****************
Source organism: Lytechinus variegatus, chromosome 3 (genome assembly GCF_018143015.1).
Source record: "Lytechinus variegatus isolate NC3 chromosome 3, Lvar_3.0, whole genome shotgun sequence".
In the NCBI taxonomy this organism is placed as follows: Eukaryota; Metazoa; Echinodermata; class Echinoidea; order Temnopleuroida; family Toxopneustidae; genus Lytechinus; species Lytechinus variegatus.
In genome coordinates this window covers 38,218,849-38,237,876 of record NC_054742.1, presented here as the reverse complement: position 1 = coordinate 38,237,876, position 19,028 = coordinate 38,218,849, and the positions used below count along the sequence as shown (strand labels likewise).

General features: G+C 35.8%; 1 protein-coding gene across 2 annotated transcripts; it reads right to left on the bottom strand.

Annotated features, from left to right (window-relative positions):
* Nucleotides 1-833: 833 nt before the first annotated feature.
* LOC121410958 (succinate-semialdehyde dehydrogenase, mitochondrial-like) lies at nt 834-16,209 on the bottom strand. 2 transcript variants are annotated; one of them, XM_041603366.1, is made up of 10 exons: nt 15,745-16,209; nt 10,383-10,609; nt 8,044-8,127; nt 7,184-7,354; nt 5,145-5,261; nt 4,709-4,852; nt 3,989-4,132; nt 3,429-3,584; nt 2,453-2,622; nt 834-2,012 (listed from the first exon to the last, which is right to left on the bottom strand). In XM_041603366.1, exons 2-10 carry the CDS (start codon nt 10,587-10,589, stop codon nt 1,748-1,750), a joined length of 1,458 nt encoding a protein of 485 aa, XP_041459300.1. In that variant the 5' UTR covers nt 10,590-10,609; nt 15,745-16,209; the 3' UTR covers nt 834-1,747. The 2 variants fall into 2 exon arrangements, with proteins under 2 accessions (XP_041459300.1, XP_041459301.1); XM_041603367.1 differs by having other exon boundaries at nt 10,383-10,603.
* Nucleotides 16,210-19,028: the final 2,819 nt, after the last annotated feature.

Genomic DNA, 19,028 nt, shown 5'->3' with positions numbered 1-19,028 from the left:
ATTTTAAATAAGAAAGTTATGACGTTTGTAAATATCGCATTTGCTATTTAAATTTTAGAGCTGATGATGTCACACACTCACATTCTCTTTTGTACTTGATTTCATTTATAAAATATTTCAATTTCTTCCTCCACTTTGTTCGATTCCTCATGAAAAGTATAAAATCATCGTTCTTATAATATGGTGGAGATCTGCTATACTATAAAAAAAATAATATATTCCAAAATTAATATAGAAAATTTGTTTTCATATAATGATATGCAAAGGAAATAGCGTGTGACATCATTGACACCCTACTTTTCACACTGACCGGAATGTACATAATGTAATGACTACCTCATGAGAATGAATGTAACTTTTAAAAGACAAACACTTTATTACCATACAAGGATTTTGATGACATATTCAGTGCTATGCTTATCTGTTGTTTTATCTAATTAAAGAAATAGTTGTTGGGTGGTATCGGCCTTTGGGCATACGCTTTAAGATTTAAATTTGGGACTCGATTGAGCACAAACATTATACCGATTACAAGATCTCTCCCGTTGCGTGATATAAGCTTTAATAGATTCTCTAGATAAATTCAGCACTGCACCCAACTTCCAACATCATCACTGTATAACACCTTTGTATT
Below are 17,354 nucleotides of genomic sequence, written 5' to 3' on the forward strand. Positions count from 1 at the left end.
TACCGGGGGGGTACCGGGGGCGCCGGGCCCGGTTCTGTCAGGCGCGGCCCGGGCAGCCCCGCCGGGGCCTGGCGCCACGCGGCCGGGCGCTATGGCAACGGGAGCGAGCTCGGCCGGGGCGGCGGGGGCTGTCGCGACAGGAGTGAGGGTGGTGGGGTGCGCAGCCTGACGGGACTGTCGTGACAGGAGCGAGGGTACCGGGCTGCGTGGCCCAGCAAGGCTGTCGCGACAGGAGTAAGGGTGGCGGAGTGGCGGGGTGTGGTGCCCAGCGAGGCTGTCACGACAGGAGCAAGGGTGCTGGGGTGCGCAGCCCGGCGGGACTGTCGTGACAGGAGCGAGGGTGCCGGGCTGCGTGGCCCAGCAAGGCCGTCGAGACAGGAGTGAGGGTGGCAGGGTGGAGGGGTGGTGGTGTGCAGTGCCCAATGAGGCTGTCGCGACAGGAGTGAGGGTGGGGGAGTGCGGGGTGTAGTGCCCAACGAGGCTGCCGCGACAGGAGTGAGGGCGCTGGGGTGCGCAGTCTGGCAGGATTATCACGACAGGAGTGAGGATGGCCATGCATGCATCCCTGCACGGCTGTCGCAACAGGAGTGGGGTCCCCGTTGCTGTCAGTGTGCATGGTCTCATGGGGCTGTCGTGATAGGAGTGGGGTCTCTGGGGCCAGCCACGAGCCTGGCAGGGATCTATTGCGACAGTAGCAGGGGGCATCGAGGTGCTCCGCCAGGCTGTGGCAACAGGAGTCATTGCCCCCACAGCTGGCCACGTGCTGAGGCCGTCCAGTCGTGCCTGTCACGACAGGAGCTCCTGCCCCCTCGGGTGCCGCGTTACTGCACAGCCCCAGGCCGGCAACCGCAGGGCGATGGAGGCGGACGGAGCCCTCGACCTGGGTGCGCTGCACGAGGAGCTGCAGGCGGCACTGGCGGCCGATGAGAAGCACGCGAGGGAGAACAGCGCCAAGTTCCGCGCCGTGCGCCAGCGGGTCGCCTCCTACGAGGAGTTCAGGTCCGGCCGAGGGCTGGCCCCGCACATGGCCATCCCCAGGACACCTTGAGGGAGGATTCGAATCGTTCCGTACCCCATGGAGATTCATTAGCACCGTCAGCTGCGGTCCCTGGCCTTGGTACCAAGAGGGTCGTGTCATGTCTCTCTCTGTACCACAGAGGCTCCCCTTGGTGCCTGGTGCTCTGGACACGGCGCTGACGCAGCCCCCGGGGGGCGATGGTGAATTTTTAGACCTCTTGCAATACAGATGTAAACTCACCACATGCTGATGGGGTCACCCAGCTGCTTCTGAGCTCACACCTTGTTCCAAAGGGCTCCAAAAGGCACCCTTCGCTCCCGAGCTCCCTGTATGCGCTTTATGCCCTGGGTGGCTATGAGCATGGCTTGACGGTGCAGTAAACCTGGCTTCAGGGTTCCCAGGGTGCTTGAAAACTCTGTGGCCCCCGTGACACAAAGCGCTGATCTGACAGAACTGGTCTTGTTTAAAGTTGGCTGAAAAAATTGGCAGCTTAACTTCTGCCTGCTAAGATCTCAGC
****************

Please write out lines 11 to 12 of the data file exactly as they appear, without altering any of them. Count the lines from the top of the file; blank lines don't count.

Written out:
ATTTTAAATAAGAAAGTTATGACGTTTGTAAATATCGCATTTGCTATTTAAATTTTAGAGCTGATGATGTCACACACTCACATTCTCTTTTGTACTTGATTTCATTTATAAAATATTTCAATTTCTTCCTCCACTTTGTTCGATTCCTCATGAAAAGTATAAAATCATCGTTCTTATAATATGGTGGAGATCTGCTATACTATAAAAAAAATAATATATTCCAAAATTAATATAGAAAATTTGTTTTCATATAATGATATGCAAAGGAAATAGCGTGTGACATCATTGACACCCTACTTTTCACACTGACCGGAATGTACATAATGTAATGACTACCTCATGAGAATGAATGTAACTTTTAAAAGACAAACACTTTATTACCATACAAGGATTTTGATGACATATTCAGTGCTATGCTTATCTGTTGTTTTATCTAATTAAAGAAATAGTTGTTGGGTGGTATCGGCCTTTGGGCATACGCTTTAAGATTTAAATTTGGGACTCGATTGAGCACAAACATTATACCGATTACAAGATCTCTCCCGTTGCGTGATATAAGCTTTAATAGATTCTCTAGATAAATTCAGCACTGCACCCAACTTCCAACATCATCACTGTATAACACCTTTGTATT
Below are 17,354 nucleotides of genomic sequence, written 5' to 3' on the forward strand. Positions count from 1 at the left end.